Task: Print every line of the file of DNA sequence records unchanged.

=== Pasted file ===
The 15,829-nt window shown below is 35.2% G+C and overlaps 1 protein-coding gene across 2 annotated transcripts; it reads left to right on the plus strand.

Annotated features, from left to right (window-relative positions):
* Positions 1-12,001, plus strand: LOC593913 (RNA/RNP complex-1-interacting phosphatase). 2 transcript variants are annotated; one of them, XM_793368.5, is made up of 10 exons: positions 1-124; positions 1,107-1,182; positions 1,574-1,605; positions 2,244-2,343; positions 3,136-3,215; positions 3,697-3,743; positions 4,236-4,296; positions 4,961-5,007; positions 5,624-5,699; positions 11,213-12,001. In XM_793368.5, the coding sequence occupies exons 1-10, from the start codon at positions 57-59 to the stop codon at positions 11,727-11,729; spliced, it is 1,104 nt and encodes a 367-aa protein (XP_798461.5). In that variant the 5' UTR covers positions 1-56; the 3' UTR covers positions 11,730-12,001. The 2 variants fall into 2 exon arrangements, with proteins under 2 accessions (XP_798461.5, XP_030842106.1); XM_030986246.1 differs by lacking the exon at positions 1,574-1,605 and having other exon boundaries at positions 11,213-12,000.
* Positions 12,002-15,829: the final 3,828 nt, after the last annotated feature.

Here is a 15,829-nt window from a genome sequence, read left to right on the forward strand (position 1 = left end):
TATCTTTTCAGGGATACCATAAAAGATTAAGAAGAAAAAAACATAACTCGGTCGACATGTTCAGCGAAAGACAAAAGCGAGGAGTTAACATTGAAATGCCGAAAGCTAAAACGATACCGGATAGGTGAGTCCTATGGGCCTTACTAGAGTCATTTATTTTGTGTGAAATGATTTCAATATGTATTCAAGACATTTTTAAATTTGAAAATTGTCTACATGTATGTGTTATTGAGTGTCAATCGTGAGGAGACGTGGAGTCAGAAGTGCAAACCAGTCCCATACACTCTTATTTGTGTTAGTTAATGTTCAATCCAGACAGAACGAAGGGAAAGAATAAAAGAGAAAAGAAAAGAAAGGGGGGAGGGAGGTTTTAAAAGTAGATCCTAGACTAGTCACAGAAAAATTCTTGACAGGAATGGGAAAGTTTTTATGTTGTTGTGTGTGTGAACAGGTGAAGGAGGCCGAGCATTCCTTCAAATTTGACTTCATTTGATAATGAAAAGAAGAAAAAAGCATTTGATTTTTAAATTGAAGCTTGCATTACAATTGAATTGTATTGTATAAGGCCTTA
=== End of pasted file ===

The 15,829-nt window shown below is 35.2% G+C and overlaps 1 protein-coding gene across 2 annotated transcripts; it reads left to right on the plus strand.

Annotated features, from left to right (window-relative positions):
* Positions 1-12,001, plus strand: LOC593913 (RNA/RNP complex-1-interacting phosphatase). 2 transcript variants are annotated; one of them, XM_793368.5, is made up of 10 exons: positions 1-124; positions 1,107-1,182; positions 1,574-1,605; positions 2,244-2,343; positions 3,136-3,215; positions 3,697-3,743; positions 4,236-4,296; positions 4,961-5,007; positions 5,624-5,699; positions 11,213-12,001. In XM_793368.5, the coding sequence occupies exons 1-10, from the start codon at positions 57-59 to the stop codon at positions 11,727-11,729; spliced, it is 1,104 nt and encodes a 367-aa protein (XP_798461.5). In that variant the 5' UTR covers positions 1-56; the 3' UTR covers positions 11,730-12,001. The 2 variants fall into 2 exon arrangements, with proteins under 2 accessions (XP_798461.5, XP_030842106.1); XM_030986246.1 differs by lacking the exon at positions 1,574-1,605 and having other exon boundaries at positions 11,213-12,000.
* Positions 12,002-15,829: the final 3,828 nt, after the last annotated feature.

Here is a 15,829-nt window from a genome sequence, read left to right on the forward strand (position 1 = left end):
TATCTTTTCAGGGATACCATAAAAGATTAAGAAGAAAAAAACATAACTCGGTCGACATGTTCAGCGAAAGACAAAAGCGAGGAGTTAACATTGAAATGCCGAAAGCTAAAACGATACCGGATAGGTGAGTCCTATGGGCCTTACTAGAGTCATTTATTTTGTGTGAAATGATTTCAATATGTATTCAAGACATTTTTAAATTTGAAAATTGTCTACATGTATGTGTTATTGAGTGTCAATCGTGAGGAGACGTGGAGTCAGAAGTGCAAACCAGTCCCATACACTCTTATTTGTGTTAGTTAATGTTCAATCCAGACAGAACGAAGGGAAAGAATAAAAGAGAAAAGAAAAGAAAGGGGGGAGGGAGGTTTTAAAAGTAGATCCTAGACTAGTCACAGAAAAATTCTTGACAGGAATGGGAAAGTTTTTATGTTGTTGTGTGTGTGAACAGGTGAAGGAGGCCGAGCATTCCTTCAAATTTGACTTCATTTGATAATGAAAAGAAGAAAAAAGCATTTGATTTTTAAATTGAAGCTTGCATTACAATTGAATTGTATTGTATAAGGCCTTA